Following the arrest of former Pakistani Prime Minister Imran Khan, aides have called for nationwide protests

May 9 (Reuters) – Pakistan’s anti-corruption watchdog arrested former prime minister Imran Khan at the Islamabad High Court on Tuesday in a dramatic move that threatens fresh turmoil in the nuclear-armed nation.

Arrested footage showed scores of security personnel in riot gear escorting Khan into a van as Khan’s party called for protests across the country.

“People of Pakistan, this is the time to save your country. You will not get any other chance,” the Pakistan Tehreek-e-Insaf (PTI) party tweeted.

The arrest comes at a time when ordinary Pakistanis are reeling from the worst economic crisis in decades, with record high inflation and anemic growth.

The bailout package by the International Monetary Fund has been delayed for months despite the fact that foreign exchange reserves are insufficient to cover a month’s imports.

Home Minister Rana Sanaullah told reporters that Khan was arrested by the National Accountability Bureau (NAB) for not appearing “despite being served a notice”.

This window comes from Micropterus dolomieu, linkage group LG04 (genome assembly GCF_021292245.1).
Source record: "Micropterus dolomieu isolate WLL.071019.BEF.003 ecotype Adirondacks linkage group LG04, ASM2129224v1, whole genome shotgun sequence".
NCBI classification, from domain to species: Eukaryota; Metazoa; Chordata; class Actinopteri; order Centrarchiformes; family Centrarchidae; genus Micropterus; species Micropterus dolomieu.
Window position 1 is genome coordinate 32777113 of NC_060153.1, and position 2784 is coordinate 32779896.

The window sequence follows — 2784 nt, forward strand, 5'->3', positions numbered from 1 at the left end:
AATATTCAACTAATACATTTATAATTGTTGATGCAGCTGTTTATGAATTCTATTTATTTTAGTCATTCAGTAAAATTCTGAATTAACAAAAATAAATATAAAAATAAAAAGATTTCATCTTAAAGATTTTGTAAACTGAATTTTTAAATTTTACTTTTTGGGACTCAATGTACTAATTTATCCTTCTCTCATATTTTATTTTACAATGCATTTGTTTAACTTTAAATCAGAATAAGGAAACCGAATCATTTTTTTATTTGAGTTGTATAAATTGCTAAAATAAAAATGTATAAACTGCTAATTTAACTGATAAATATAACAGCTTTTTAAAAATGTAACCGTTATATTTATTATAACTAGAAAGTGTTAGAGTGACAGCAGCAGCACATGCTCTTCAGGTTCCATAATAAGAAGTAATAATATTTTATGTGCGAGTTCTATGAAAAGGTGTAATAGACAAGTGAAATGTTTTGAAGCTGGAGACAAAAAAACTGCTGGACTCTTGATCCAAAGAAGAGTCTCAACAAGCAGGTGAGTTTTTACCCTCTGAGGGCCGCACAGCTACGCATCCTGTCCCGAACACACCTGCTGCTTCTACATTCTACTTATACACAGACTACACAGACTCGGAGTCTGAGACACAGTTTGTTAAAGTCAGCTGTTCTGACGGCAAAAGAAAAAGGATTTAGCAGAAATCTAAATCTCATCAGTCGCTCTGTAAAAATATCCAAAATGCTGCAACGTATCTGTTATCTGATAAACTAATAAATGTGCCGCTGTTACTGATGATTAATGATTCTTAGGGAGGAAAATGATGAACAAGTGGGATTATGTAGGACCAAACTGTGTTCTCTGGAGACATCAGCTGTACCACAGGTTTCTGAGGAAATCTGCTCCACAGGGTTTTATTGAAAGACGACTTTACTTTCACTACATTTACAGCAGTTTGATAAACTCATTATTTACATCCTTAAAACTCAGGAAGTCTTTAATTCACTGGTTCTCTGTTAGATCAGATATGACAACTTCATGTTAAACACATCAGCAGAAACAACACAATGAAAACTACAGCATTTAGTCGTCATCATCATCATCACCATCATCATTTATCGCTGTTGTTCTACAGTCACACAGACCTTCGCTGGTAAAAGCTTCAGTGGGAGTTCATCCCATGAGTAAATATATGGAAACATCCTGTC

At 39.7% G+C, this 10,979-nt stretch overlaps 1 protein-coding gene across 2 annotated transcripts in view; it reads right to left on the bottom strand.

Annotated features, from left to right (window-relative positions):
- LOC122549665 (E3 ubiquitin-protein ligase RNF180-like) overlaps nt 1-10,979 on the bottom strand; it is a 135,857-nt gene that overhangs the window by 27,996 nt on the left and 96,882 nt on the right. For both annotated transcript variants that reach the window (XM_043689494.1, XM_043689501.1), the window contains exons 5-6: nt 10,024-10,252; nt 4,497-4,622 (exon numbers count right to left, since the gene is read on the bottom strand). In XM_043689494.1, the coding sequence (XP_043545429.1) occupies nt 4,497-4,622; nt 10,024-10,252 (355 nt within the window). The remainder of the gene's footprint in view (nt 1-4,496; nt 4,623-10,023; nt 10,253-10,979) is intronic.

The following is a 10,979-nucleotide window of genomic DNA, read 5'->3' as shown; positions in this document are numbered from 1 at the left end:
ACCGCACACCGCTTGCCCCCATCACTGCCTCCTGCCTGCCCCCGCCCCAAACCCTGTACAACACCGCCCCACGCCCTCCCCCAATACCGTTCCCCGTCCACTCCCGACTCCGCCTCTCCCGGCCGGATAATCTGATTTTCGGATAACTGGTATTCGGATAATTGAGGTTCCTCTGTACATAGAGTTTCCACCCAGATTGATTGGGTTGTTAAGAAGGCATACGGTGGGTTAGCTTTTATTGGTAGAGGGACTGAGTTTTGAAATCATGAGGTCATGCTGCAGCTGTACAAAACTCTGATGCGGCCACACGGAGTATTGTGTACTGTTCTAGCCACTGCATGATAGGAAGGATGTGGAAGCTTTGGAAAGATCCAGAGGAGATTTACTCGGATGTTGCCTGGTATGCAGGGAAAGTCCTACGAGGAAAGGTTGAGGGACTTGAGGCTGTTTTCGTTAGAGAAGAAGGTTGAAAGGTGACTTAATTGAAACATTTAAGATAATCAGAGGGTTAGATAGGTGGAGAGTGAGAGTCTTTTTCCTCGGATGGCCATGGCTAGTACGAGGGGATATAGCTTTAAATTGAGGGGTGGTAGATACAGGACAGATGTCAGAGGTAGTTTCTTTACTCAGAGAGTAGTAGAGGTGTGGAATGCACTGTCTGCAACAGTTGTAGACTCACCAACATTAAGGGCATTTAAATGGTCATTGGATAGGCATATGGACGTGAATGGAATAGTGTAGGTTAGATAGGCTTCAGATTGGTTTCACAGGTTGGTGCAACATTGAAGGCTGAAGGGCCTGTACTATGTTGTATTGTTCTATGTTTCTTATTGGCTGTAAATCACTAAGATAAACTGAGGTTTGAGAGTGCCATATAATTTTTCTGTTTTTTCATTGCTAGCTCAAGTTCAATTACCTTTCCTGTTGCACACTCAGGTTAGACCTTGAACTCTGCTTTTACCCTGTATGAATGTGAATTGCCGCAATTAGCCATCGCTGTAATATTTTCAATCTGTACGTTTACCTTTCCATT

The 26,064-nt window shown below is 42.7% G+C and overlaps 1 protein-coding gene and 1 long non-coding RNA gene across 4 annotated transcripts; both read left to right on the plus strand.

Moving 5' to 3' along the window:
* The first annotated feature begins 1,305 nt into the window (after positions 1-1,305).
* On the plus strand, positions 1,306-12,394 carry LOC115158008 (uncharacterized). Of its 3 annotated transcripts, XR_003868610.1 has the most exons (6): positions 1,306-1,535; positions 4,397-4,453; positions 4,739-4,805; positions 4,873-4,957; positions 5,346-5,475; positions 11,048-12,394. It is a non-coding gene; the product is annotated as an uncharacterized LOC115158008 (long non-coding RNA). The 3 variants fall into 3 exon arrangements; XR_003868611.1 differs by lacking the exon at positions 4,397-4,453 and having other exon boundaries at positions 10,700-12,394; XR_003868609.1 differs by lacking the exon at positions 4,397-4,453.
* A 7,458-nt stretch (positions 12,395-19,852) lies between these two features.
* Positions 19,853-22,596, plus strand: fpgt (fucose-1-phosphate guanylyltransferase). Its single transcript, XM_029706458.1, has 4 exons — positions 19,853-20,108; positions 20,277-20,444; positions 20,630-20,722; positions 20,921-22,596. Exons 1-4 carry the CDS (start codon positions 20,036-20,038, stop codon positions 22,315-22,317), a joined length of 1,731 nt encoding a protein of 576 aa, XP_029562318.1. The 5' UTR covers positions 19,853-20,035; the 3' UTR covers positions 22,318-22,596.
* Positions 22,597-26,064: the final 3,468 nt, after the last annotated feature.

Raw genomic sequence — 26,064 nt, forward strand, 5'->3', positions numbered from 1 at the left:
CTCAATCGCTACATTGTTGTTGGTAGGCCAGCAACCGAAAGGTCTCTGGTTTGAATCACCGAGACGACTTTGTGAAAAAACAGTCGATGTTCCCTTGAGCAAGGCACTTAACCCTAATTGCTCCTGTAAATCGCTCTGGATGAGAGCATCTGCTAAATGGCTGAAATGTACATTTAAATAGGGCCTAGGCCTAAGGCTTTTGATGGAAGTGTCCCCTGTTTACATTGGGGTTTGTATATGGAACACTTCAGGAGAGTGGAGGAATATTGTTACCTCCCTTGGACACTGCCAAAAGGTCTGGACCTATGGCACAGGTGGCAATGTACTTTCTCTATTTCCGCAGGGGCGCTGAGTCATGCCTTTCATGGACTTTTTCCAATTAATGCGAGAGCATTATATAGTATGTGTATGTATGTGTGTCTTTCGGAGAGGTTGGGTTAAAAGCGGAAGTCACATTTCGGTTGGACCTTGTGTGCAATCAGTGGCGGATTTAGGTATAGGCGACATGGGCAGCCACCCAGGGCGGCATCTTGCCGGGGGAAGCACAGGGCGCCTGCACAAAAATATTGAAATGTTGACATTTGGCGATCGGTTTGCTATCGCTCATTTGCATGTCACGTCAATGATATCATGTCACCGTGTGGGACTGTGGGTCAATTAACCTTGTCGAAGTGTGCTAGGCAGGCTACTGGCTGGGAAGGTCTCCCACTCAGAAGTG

NAB issued warrants for Khan’s arrest on May 1, according to an order seen by Reuters. Khan has been accused of corruption and corrupt practices.

Khan’s corruption case is one of more than 100 corruption cases filed against him since he was ousted from office in a parliamentary poll in April last year. He served four of his five-year terms.

In most cases, Khan is barred from holding public office, with national elections scheduled for November.

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Earlier attempts to arrest Khan from his Lahore home had led to fierce clashes between his supporters and law enforcement personnel.

Political infighting is common in Pakistan, where no prime minister has yet served a full term and the military has ruled for nearly half of the country’s history.

Shivam Patel reports in New Delhi; Editing by Andrew Heavens

Our Standards: Thomson Reuters Trust Principles.

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